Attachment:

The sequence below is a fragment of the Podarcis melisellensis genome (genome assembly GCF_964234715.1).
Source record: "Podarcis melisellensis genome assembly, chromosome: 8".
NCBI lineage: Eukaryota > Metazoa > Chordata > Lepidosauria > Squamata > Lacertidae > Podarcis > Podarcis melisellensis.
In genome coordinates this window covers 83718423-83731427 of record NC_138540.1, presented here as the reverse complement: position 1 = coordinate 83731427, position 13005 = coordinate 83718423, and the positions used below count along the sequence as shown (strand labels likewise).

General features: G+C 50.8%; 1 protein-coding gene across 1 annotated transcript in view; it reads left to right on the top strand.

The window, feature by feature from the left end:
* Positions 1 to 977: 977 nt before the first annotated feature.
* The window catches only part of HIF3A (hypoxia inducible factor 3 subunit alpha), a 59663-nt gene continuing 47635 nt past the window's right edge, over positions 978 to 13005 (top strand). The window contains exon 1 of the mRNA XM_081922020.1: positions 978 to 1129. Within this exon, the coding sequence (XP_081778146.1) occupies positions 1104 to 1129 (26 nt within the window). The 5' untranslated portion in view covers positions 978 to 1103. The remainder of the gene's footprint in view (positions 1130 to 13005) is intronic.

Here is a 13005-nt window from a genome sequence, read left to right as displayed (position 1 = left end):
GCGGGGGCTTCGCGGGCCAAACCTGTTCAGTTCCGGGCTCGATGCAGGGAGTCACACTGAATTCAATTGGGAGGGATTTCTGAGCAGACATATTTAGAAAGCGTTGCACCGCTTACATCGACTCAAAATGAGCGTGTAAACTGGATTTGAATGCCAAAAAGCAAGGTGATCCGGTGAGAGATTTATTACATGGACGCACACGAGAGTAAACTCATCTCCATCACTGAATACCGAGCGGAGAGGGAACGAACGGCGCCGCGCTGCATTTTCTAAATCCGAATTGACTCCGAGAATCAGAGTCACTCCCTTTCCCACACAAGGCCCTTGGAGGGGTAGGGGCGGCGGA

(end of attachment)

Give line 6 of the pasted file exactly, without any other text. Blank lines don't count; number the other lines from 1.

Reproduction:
The window, feature by feature from the left end: